116 3rd St SE
Cedar Rapids, Iowa 52401
Editor’s note: This story has been corrected to show that Anthem changed its name to Elevance Health, Inc.
Iowa health care providers serving Medicaid patients hope increased competition will improve health outcomes, patient choice and quality of care for poor and disabled Iowans.
But after a sometimes-tumultuous six years of the privatized Iowa Medicaid program — which saw the exit of two for-profit insurers over heavy financial losses — providers and critics warn adding new insurers could cause disruption and patient confusion.
“We hope that patients benefit with appropriate management and appropriate care and quick prior authorizations,” said Joe Lock, president and CEO of Eastern Iowa Health Center in Cedar Rapids.
The federally qualified health center serves patients regardless of their ability to pay, including vulnerable children and adults, in Benton, Linn, Jones, Iowa and Johnson counties.
Roughly 70 percent of the more than 50,000 patient visits Eastern Iowa Health Center will see this year rely on Medicaid for their insurance, Lock said.
“It remains really difficult for people with severe, profound disabilities of all different kinds, and it’s going to be confusing,” he said. “It’s going to be confusing for patients, and it’s going to be hard on our staff as well just to help patients navigate things that should be fairly routine and simple. And often, they’re just not.”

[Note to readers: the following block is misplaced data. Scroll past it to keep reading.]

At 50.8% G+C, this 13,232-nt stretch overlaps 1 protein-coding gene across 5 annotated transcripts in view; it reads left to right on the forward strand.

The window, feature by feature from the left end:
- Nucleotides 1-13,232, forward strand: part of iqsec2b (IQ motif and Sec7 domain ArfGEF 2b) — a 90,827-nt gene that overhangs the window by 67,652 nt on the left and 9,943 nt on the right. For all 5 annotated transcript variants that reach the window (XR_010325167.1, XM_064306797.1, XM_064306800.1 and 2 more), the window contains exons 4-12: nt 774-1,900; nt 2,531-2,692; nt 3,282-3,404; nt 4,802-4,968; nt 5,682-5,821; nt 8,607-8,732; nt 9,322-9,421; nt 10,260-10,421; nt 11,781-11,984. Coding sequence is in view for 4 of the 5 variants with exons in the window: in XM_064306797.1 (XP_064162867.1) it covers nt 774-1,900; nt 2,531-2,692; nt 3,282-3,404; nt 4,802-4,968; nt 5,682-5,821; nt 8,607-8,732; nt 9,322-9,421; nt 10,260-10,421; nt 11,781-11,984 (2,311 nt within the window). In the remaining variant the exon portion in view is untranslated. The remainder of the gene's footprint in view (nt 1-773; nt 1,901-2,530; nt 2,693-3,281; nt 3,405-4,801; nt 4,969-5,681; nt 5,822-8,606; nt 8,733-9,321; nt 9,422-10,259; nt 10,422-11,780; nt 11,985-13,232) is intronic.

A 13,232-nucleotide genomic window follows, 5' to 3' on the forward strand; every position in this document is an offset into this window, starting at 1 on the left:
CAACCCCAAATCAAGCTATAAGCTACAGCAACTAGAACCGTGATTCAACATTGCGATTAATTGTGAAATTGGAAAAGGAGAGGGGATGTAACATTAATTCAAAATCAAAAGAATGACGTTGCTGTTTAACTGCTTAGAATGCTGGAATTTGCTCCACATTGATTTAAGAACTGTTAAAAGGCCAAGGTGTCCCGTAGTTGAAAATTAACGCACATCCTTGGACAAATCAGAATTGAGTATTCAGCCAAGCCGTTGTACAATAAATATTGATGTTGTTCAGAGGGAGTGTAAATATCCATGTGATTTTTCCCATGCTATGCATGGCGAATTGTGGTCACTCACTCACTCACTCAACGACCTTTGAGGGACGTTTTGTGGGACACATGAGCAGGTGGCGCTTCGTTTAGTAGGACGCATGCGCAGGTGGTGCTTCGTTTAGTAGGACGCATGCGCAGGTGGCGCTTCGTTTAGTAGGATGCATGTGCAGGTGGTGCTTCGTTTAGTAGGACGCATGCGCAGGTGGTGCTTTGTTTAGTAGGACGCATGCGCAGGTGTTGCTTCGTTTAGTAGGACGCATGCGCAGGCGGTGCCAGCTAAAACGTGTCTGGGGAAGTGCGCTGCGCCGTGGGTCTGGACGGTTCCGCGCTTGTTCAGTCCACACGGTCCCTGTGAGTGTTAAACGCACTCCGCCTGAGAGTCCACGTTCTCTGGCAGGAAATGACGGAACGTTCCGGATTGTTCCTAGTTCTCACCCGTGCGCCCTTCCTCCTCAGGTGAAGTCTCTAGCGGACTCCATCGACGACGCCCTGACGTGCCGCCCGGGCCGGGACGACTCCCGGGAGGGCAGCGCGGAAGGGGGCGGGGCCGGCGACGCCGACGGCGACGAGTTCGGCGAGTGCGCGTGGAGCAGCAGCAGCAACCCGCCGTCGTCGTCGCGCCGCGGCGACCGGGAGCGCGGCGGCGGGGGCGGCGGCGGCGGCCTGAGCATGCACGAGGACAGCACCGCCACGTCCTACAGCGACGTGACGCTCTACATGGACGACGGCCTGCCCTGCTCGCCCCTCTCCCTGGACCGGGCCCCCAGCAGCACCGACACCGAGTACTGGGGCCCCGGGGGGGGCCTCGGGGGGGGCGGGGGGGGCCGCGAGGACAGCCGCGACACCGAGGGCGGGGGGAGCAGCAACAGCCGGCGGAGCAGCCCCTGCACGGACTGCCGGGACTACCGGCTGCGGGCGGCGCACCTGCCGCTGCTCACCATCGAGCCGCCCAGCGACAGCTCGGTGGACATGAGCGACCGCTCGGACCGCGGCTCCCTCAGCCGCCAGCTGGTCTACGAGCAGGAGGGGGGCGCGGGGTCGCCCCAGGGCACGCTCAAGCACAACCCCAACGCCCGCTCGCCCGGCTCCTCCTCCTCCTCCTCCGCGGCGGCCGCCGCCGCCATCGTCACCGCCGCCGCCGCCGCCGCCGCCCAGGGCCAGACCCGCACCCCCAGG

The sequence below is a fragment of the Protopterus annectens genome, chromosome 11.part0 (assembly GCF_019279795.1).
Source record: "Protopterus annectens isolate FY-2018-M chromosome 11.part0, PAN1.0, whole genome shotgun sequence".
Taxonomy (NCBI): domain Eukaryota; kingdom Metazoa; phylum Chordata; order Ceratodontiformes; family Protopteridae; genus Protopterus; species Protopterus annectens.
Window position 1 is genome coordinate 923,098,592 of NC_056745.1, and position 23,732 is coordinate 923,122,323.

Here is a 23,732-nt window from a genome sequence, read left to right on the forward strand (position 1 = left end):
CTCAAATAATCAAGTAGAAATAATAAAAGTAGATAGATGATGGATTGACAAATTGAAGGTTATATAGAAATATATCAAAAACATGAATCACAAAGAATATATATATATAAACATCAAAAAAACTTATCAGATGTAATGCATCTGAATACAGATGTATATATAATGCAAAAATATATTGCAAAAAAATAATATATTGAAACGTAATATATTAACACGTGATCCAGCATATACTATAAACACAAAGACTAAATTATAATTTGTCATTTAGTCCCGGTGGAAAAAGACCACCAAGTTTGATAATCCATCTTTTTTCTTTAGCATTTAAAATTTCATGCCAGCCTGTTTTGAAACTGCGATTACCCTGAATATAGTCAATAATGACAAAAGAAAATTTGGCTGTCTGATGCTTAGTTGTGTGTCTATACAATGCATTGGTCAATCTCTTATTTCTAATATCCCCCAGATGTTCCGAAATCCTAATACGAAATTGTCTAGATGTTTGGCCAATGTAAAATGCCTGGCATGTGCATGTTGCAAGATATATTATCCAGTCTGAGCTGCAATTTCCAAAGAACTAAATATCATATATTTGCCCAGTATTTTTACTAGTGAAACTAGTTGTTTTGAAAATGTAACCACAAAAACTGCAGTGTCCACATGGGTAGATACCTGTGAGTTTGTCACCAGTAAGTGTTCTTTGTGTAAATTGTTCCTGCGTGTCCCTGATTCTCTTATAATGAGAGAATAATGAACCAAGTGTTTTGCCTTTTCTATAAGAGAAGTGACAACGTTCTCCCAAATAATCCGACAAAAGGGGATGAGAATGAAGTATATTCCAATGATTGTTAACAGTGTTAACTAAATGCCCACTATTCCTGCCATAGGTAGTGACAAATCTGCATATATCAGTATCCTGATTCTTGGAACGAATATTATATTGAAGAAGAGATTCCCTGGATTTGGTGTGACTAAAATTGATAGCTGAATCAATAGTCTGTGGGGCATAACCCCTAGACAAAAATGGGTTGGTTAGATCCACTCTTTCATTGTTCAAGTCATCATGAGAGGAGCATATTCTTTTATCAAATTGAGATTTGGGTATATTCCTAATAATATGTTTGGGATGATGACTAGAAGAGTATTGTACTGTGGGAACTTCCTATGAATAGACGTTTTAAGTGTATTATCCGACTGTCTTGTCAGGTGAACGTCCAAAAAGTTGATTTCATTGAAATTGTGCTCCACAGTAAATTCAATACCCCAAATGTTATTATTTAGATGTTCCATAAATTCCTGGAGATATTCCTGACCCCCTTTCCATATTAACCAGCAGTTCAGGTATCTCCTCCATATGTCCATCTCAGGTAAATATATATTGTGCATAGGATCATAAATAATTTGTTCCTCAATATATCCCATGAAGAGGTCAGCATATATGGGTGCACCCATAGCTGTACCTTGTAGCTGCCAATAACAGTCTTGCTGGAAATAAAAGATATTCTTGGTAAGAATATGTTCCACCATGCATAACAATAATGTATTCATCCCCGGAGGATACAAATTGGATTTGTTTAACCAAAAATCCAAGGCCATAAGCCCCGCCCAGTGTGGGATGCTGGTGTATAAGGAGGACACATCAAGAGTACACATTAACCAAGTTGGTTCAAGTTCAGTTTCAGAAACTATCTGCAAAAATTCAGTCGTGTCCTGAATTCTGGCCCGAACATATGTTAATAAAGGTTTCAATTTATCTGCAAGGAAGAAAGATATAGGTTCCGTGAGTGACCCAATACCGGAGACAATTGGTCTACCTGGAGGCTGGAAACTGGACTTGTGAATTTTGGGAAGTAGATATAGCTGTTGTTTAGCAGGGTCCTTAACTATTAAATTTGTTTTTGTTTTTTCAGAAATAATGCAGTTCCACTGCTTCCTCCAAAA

Lock, though, said he’s hopeful that increased competition will “make everybody work harder and, ideally, work harder for their patients, which is what everybody wants.”
Five insurers have submitted bids to join Iowa’s $6 billion-plus Medicaid and Children’s Health Insurance Program, or CHIP, as state officials search for another managed-care organization.
The Iowa Department of Human Services, which oversees the Medicaid program, is expected to procure contracts with up to four bidders to provide care through the Iowa Health Link Medicaid program — meaning up to two additional managed-care organizations could join the state program in the near future.
However, the final number of awarded contracts under the procurement will be up to the discretion of DHS, according to its request for proposals.
The contracts are worth approximately $6.5 billion annually. Awards are expected to be announced Wednesday, Aug. 31, with implementation to begin July 1, 2023.
New contracts will run for four years with one possible two-year extension.
The five insurance companies who submitted bids to provide managed-care services are: